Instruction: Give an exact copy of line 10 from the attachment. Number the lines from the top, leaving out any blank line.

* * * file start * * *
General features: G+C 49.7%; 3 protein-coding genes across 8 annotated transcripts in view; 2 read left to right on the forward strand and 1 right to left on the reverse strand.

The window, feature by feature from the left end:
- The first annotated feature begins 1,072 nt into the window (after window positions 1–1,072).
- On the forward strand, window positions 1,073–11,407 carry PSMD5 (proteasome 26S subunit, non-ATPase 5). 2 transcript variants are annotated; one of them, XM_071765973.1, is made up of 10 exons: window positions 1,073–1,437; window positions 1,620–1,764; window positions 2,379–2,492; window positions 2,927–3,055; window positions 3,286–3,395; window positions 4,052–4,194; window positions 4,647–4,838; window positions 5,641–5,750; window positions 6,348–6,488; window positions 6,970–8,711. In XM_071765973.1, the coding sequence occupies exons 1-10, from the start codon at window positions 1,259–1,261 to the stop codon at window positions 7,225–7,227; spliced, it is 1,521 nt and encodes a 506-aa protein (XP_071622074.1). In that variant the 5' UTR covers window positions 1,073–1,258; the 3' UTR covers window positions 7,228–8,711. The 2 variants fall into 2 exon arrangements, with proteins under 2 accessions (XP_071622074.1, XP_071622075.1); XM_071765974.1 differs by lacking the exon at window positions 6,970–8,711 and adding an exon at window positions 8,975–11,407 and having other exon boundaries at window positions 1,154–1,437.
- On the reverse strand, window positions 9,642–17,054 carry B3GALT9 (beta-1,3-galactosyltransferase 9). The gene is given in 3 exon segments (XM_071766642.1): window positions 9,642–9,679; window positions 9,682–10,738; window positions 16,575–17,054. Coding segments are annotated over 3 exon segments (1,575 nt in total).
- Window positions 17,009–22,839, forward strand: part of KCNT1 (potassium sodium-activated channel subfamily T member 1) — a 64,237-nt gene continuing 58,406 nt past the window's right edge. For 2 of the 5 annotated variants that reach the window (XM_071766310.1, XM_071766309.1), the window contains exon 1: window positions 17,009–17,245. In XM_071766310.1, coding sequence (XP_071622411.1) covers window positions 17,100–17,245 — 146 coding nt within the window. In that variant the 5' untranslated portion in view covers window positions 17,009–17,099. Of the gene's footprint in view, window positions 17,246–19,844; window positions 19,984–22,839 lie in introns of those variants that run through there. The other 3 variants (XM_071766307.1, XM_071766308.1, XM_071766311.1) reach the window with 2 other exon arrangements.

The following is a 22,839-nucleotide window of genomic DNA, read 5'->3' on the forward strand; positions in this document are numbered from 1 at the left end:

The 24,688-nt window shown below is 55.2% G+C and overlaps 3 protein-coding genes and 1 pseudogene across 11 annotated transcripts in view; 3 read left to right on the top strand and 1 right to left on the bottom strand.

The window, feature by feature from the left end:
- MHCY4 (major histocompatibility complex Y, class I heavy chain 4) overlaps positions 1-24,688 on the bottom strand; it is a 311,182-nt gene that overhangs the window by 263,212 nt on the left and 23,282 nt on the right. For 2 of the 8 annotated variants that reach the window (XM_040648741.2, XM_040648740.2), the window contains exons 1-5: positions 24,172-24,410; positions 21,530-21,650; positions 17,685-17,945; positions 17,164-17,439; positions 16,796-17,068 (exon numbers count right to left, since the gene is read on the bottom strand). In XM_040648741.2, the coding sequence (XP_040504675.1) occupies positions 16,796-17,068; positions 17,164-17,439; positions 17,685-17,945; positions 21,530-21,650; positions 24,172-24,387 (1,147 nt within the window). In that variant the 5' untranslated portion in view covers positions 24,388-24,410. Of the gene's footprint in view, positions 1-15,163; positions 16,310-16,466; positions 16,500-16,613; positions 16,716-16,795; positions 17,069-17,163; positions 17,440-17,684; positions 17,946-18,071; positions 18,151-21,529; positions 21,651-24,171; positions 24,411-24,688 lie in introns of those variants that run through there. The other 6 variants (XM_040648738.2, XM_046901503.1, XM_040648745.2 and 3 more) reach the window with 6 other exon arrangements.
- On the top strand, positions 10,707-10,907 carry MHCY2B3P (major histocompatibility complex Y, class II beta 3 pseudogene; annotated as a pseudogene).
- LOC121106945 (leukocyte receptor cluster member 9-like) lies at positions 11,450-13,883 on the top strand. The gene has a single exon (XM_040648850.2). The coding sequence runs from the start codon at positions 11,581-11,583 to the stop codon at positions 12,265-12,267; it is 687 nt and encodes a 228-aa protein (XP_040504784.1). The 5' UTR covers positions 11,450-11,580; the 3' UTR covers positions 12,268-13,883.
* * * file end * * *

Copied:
- MHCY4 (major histocompatibility complex Y, class I heavy chain 4) overlaps positions 1-24,688 on the bottom strand; it is a 311,182-nt gene that overhangs the window by 263,212 nt on the left and 23,282 nt on the right. For 2 of the 8 annotated variants that reach the window (XM_040648741.2, XM_040648740.2), the window contains exons 1-5: positions 24,172-24,410; positions 21,530-21,650; positions 17,685-17,945; positions 17,164-17,439; positions 16,796-17,068 (exon numbers count right to left, since the gene is read on the bottom strand). In XM_040648741.2, the coding sequence (XP_040504675.1) occupies positions 16,796-17,068; positions 17,164-17,439; positions 17,685-17,945; positions 21,530-21,650; positions 24,172-24,387 (1,147 nt within the window). In that variant the 5' untranslated portion in view covers positions 24,388-24,410. Of the gene's footprint in view, positions 1-15,163; positions 16,310-16,466; positions 16,500-16,613; positions 16,716-16,795; positions 17,069-17,163; positions 17,440-17,684; positions 17,946-18,071; positions 18,151-21,529; positions 21,651-24,171; positions 24,411-24,688 lie in introns of those variants that run through there. The other 6 variants (XM_040648738.2, XM_046901503.1, XM_040648745.2 and 3 more) reach the window with 6 other exon arrangements.